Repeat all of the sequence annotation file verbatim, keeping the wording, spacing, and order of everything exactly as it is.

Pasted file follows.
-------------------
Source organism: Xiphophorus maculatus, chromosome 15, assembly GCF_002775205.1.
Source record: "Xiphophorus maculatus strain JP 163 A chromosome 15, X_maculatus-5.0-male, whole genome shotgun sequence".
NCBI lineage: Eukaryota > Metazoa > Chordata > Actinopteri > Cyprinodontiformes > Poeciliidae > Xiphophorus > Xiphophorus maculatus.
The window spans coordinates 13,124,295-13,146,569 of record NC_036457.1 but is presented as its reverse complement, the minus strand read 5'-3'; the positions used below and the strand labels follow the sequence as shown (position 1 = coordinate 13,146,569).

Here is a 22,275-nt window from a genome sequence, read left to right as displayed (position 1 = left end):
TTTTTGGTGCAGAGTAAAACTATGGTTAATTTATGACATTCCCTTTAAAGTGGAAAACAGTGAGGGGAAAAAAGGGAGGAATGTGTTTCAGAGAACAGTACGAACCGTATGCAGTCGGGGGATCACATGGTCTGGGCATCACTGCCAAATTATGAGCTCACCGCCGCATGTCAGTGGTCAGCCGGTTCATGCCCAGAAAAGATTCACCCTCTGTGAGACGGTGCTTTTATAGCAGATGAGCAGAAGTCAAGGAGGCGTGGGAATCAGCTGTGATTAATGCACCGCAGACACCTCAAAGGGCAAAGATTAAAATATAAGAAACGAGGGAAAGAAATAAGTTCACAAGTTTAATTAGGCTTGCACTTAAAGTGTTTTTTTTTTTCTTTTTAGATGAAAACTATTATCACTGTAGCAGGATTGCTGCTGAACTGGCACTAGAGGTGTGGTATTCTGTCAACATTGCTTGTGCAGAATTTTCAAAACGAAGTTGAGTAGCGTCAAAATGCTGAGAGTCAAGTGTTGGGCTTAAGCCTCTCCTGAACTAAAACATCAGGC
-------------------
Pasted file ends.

Source organism: Xiphophorus maculatus, chromosome 15, assembly GCF_002775205.1.
Source record: "Xiphophorus maculatus strain JP 163 A chromosome 15, X_maculatus-5.0-male, whole genome shotgun sequence".
NCBI lineage: Eukaryota > Metazoa > Chordata > Actinopteri > Cyprinodontiformes > Poeciliidae > Xiphophorus > Xiphophorus maculatus.
The window spans coordinates 13,124,295-13,146,569 of record NC_036457.1 but is presented as its reverse complement, the minus strand read 5'-3'; the positions used below and the strand labels follow the sequence as shown (position 1 = coordinate 13,146,569).

Here is a 22,275-nt window from a genome sequence, read left to right as displayed (position 1 = left end):
TTTTTGGTGCAGAGTAAAACTATGGTTAATTTATGACATTCCCTTTAAAGTGGAAAACAGTGAGGGGAAAAAAGGGAGGAATGTGTTTCAGAGAACAGTACGAACCGTATGCAGTCGGGGGATCACATGGTCTGGGCATCACTGCCAAATTATGAGCTCACCGCCGCATGTCAGTGGTCAGCCGGTTCATGCCCAGAAAAGATTCACCCTCTGTGAGACGGTGCTTTTATAGCAGATGAGCAGAAGTCAAGGAGGCGTGGGAATCAGCTGTGATTAATGCACCGCAGACACCTCAAAGGGCAAAGATTAAAATATAAGAAACGAGGGAAAGAAATAAGTTCACAAGTTTAATTAGGCTTGCACTTAAAGTGTTTTTTTTTTTCTTTTTAGATGAAAACTATTATCACTGTAGCAGGATTGCTGCTGAACTGGCACTAGAGGTGTGGTATTCTGTCAACATTGCTTGTGCAGAATTTTCAAAACGAAGTTGAGTAGCGTCAAAATGCTGAGAGTCAAGTGTTGGGCTTAAGCCTCTCCTGAACTAAAACATCAGGC